Canada – Engineers at the University of British Columbia (UBC) in Canada have developed a more resilient type of concrete by incorporating recycled tyre fibres.
‘Our lab tests showed that fibre-reinforced concrete reduces crack formation by more than 90% compared to regular concrete,’ explains Obinna Onuaguluchi, a postdoctoral fellow in civil engineering at UBC. ‘Concrete structures tend to develop cracks over time, but the polymer fibres are bridging the cracks as they form, helping protect the structure and making it last longer.’
The researchers experimented with different proportions of all the materials used in concrete before hitting upon the optimum mix containing 0.35% tyre fibres.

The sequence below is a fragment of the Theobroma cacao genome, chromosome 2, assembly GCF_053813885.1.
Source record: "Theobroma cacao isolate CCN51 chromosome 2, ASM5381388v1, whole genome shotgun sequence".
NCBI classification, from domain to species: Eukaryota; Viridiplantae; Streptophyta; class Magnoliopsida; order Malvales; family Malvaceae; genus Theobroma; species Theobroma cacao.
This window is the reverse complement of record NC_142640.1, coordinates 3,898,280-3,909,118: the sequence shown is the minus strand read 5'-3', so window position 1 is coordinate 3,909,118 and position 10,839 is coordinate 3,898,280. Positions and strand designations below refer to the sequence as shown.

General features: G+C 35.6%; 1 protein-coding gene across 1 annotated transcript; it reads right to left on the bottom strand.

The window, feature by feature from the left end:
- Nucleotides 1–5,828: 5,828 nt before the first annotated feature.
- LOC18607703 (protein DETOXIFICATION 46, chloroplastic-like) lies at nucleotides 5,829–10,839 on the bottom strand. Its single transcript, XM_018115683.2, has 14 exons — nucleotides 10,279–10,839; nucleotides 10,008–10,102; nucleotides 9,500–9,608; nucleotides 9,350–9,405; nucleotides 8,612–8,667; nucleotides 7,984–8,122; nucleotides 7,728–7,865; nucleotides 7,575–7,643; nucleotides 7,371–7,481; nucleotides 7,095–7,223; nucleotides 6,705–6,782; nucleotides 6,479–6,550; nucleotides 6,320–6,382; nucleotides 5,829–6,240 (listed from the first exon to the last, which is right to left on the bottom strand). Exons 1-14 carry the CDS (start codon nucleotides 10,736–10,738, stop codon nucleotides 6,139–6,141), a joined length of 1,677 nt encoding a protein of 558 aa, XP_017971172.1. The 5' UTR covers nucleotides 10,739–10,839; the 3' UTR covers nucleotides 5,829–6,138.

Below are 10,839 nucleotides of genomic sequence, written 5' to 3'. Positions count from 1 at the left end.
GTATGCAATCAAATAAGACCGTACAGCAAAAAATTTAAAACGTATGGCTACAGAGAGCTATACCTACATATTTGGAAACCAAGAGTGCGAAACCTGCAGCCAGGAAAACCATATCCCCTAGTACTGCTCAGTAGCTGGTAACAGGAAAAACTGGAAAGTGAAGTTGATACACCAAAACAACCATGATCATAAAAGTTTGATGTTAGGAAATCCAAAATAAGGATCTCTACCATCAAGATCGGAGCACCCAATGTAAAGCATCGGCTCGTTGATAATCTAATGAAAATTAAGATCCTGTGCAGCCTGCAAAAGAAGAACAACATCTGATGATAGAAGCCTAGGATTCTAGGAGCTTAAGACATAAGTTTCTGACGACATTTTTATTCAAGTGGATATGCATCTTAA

According to UBC civil engineering professor Nemy Banthia, who supervised the work, approaching 3 million tonnes of fibre is generated annually in scrap tyres.
‘Adding the fibre to concrete could shrink the tyre industry’s carbon footprint and also reduce the construction industry’s emissions, since cement is a major source of greenhouse gases,’ he notes.
The new concrete was used to resurface the steps in front of the McMillan building on UBC’s campus in May this year. Banthia’s team is tracking its performance using sensors embedded in the concrete, looking at development of strain, cracking and other factors.
To date, the results support laboratory testing showing that this approach can significantly reduce cracking.
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